President Barack Obama was in Prince George's County today to tout a new $7 million federal initiative to expand programs that help high school graduates prepare for jobs in the region. In a state whose prosperity depends on a highly educated workforce, Maryland needs to distinguish itself not only for the quality of the young people it sends off to college but also for producing students who are prepared to succeed in the workplace as soon as they graduate from high school.

Despite the emphasis on raising academic standards and making higher education more widely available, not every student is ready for college immediately after high school. In many European countries, such as Germany and Finland, secondary schools sponsor extensive apprenticeship programs with local businesses so that students who don't plan on pursuing higher education right away (or at all) can receive the kind of practical training that employers in fields like nursing, pharmacy and manufacturing are looking for. The system is designed to help ensure that when newly minted high school graduates earn a diploma there's a job already waiting for them.

Bladensburg High School and two other Prince George's County secondary schools were among 24 winners nationally that have been awarded a total of $107 million in grants from the U.S. Department of Labor to fund programs that connect their graduates with local employers. At Bladensburg High, for example, the money will help fund health and bioscience programs that allow students to earn certifications in nursing and pharmacy as well as college credits from the University of Maryland Baltimore County and the Rochester Institute of Technology.

Mr. Obama's appearance in Maryland to announced the grants was an example of the president using his bully pulpit to urge states to do more to help young people prepare for the work world even if they aren't college bound. In doing so he's recasting for contemporary use an idea that had its roots in the beginnings of the industrial age, namely that high schools should offer students the opportunity to learn a trade that enables them to support themselves and their families as productive members of society.

Though the skills demanded by employers are often significantly different and more complex than they once were, the idea that vocational education is a necessary function of high schools is as relevant today as it was a century ago. Over the last four decades American workers have seen millions of manufacturing jobs disappear overseas as businesses sought to boost profits by employing low-wage workers in developing countries in Asia and elsewhere. But as those nations' living standards have risen, so have wages, making the difference between labor costs there and in the U.S. less of a factor in employers' decisions about where to locate new plants. As such, there has been a trend toward restoring manufacturing here — but it is generally the kind of high-tech manufacturing that requires workers with more than basic skills and training.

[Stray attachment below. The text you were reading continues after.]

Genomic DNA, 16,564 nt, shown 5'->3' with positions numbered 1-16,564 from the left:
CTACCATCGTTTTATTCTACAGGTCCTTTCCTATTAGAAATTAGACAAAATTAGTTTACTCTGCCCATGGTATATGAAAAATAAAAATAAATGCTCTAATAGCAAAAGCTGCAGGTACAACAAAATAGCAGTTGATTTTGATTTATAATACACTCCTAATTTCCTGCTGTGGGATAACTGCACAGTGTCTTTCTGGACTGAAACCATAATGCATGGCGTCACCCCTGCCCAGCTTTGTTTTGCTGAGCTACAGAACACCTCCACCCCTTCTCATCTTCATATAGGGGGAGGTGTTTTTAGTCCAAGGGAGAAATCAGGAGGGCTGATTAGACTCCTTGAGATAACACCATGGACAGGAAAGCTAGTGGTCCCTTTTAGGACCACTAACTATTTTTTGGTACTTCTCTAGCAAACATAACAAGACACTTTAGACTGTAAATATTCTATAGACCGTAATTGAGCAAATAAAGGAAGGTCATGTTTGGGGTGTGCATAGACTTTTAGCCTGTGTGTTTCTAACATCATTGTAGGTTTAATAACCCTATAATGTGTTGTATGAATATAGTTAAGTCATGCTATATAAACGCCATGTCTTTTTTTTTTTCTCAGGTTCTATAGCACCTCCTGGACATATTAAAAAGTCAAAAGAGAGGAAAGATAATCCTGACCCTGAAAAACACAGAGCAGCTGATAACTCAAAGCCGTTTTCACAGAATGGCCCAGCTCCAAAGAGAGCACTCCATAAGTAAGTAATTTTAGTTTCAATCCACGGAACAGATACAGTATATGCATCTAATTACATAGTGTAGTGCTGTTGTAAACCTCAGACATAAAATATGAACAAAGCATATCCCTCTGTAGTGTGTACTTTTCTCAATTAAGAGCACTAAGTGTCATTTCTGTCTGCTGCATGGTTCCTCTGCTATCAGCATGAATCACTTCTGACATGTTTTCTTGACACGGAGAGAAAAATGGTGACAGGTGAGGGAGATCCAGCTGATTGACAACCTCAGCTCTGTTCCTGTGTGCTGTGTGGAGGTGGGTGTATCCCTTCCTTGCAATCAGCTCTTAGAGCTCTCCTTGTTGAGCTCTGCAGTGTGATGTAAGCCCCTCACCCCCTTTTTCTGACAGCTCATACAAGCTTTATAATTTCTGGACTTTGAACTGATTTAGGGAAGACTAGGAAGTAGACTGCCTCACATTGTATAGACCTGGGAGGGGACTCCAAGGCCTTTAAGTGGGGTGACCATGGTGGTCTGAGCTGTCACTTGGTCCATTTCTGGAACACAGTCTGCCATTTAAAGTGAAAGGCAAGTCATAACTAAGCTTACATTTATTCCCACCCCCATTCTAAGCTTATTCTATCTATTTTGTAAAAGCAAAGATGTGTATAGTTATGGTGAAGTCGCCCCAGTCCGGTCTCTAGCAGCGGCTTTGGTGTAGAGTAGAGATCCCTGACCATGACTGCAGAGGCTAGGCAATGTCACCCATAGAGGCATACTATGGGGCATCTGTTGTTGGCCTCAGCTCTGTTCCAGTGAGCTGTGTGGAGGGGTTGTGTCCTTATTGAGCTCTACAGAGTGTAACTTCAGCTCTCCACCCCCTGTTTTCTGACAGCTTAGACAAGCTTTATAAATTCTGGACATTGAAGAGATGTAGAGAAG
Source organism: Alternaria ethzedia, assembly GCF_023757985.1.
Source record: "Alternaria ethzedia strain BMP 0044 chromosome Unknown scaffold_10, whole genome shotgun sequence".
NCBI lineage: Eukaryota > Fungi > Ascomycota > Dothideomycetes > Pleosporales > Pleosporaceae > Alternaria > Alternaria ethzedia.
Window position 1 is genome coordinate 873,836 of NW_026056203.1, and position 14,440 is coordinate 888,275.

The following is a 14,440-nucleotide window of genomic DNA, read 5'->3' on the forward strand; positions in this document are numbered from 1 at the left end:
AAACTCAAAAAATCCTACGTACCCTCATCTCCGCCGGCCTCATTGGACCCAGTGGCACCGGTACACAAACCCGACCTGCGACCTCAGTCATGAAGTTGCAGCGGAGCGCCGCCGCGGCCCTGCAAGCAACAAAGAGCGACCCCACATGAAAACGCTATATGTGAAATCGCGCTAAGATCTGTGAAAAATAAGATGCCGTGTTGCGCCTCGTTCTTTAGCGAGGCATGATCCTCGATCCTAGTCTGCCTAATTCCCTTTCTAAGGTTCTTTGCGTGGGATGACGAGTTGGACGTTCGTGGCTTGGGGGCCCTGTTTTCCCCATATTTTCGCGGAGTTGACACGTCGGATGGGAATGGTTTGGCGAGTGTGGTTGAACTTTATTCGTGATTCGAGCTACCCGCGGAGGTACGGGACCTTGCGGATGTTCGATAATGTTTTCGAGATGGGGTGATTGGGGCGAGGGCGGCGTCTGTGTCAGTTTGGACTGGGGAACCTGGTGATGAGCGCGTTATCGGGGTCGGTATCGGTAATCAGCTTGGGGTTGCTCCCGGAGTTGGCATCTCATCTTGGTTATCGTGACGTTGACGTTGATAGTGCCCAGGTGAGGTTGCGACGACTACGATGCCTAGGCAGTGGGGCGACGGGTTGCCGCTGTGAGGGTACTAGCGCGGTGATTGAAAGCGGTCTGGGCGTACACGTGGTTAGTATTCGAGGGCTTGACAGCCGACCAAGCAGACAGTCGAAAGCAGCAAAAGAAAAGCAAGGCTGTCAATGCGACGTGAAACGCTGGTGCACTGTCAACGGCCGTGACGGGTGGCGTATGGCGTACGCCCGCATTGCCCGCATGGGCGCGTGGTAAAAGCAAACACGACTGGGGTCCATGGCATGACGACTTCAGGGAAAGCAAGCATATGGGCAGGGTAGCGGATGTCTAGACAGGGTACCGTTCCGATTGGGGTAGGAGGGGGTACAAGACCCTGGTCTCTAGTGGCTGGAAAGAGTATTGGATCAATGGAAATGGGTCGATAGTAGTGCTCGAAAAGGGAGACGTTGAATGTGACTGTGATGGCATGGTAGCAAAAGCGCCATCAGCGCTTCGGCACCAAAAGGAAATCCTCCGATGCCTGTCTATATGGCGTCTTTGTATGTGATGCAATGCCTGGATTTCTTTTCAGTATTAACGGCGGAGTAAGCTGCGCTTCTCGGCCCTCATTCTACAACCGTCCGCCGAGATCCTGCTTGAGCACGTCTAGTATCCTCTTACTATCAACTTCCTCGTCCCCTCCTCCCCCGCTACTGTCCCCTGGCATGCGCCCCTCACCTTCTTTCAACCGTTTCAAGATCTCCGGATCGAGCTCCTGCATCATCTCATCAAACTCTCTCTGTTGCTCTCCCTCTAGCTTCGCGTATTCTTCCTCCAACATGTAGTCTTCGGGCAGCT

Similarly, high tech fields like biosciences and information technology have openings for workers with specialized skills but with less than bachelor's or post-graduate degrees. Young graduates who don't go on college can gain valuable work experience, contacts and other important benefits that allow them to make their way in the world and plan for the future if they have a solid grounding in those skills after graduating from high school.

Mr. Obama's initiative should serve as a wake-up call to the state's school districts that it's not enough to just send the cream of their graduating classes off to college. They've also got to do what is necessary to make sure every kid has a chance to succeed even if higher education isn't in the picture right away. The best way to do that is to develop the kind of programs and partnerships with business that lead to gainful employment the day after graduation.


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